Owning rental property is one way to plan for your retirement. If you are handy and live close to the property, it can be a very profitable investment. If you don’t live nearby, a good rental agency can handle the details for you.
Yesterday Investor’s Business Daily posted a story about a new federal regulation that is going to make being a successful landlord more difficult.
The article reports:
The Obama administration has just made it easier for felons to move in next door. Landlords who don’t want tenants who are going to mug their neighbors or deal drugs will now be treated as racists and potentially sued.
Last week, the Department of Housing and Urban Development issued new guidelines to landlords, warning that bans against renters with criminal convictions violate the Fair Housing Act because they disproportionately affect minorities.
In effect, the Obama regime is now outlawing criminal background checks for apartment rentals, even though such screening is critical for the protection and security of tenants and property, and serves a legitimate business need.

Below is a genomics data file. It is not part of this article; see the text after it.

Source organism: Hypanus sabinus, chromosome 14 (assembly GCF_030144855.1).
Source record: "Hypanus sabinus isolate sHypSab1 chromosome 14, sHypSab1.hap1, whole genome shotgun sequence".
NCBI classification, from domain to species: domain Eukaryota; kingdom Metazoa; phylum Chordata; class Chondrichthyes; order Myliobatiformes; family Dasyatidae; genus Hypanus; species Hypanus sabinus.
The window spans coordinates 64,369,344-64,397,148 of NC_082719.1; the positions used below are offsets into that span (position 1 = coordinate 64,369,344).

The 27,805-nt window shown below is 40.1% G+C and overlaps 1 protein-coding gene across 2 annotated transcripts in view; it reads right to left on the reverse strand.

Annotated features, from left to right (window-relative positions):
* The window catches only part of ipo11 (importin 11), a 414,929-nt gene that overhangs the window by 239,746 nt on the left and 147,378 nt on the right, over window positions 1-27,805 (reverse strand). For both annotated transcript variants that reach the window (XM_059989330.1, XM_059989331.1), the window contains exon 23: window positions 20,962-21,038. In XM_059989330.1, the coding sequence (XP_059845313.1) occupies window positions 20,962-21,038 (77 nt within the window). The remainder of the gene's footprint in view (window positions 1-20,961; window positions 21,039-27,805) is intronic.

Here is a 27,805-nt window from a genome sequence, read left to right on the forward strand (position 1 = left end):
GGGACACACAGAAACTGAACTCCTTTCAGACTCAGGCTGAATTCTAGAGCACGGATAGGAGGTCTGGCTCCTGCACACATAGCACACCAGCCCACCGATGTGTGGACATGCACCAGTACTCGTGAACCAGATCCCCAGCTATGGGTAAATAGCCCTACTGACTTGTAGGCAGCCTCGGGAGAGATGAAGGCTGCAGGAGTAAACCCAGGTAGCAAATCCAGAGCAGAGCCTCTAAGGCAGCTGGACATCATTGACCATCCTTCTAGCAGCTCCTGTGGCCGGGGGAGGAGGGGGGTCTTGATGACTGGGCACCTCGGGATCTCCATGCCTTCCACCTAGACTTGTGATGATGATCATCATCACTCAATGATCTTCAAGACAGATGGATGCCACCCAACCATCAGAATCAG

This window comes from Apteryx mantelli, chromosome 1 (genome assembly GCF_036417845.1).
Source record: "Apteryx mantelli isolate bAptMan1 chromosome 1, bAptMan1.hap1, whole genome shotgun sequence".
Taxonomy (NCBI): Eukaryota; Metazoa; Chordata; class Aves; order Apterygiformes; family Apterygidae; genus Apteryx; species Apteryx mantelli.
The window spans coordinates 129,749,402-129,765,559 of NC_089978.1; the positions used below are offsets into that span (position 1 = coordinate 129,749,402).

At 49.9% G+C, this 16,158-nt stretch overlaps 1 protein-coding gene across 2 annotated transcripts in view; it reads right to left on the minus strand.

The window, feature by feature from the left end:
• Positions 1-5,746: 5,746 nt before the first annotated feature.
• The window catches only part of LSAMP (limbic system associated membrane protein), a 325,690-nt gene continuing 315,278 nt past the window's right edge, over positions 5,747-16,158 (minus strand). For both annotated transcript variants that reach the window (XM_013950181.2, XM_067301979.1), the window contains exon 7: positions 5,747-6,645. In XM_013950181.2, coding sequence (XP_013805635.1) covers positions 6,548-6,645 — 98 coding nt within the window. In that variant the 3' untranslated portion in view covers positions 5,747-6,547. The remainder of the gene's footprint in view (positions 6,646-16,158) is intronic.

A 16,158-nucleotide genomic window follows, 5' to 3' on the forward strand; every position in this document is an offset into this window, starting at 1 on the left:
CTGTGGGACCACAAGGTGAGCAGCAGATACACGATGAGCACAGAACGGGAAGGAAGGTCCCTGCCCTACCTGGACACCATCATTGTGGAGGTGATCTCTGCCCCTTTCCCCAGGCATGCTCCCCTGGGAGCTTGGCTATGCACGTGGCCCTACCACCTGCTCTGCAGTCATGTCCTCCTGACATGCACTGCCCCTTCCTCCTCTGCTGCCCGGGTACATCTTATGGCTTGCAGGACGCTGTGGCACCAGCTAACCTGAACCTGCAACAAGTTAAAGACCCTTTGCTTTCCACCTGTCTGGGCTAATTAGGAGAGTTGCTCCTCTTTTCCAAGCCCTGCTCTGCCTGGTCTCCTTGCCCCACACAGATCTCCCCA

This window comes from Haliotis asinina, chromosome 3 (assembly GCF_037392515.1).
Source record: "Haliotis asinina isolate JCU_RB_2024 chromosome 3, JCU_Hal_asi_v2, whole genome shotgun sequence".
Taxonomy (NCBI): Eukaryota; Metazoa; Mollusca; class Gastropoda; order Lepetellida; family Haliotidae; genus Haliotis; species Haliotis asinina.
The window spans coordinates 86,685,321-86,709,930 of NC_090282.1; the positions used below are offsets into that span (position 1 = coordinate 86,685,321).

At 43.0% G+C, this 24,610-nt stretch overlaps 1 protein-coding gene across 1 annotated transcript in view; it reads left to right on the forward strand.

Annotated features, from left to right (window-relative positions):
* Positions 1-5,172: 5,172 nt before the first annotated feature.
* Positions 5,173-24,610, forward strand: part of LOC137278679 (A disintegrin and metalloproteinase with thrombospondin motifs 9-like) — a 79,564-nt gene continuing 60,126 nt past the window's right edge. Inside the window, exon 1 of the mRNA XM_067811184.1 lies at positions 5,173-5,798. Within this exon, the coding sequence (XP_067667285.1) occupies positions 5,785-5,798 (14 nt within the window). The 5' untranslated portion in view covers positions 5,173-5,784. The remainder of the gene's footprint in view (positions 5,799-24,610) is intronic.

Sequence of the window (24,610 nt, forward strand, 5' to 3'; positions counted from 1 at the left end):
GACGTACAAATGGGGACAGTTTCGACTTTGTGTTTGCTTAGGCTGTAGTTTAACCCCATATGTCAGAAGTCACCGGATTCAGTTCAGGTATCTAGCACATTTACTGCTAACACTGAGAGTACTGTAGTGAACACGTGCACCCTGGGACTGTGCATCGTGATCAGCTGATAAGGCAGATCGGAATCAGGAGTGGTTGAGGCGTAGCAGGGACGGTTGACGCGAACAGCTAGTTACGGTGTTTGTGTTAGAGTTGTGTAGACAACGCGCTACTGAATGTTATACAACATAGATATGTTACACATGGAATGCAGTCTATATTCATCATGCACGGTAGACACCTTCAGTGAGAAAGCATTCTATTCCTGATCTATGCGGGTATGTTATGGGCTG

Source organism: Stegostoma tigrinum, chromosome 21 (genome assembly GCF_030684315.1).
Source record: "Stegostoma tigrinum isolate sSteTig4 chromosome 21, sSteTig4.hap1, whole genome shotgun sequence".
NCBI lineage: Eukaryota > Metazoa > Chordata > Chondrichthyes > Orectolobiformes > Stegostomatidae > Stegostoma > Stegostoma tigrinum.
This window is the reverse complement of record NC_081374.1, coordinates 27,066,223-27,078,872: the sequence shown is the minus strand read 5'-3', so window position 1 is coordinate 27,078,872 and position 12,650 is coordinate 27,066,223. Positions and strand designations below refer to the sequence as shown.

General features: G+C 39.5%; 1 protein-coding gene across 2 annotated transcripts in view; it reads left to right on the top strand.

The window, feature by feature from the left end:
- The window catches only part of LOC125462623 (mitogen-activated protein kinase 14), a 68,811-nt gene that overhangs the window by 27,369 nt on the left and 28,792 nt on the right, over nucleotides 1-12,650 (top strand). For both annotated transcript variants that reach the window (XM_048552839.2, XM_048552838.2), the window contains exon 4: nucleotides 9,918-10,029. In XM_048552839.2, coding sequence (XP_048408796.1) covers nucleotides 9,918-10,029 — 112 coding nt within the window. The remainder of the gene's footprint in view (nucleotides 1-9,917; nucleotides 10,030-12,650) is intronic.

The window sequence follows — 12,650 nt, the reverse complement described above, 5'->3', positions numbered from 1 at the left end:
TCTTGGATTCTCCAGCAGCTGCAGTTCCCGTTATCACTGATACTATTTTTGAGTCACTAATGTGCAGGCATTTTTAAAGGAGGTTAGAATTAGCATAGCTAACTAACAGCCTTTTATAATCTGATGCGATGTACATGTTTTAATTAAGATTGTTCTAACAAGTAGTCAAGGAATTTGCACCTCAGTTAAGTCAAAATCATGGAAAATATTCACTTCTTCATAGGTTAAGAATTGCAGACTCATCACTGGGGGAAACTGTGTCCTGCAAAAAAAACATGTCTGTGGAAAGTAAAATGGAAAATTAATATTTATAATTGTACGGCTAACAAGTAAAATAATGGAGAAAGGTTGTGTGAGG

In a newly released 10-page missive, HUD warns landlords they can be held liable for discrimination if they deny housing over criminal records.
It gets really interesting when you consider the other side of the coin:
So now landlords, real estate agents and property managers will think twice before turning away drug dealers and thieves, even rapists, who are members of this “protected class” — even though barring high-risk tenants serves a legitimate, nondiscriminatory purpose.
This puts landlords in a terrible legal bind.
To protect themselves from federal action, they would be wise to avoid even inquiring about the criminal records of prospective tenants. But if they fail to adequately screen them and rent to one who robs or hurts a neighbor, they could be sued by the victim for negligence.
No doubt many will see no option but to raise rents to indirectly exclude criminals from their rentals, which will just end up hurting everybody who rents housing — including innocent, law-abiding tenants.
In a move to protect the rights of convicted felons, the federal government has just created problems for the average American. I believe people who are renting property have the right to know the background of their renters. If a landlord feels that a former criminal has changed his ways, he should be free to rent to him. However, if there is no indication that a former criminal has changed his ways, the landlord should have the right to determine whether or not he wants to rent his property to that person.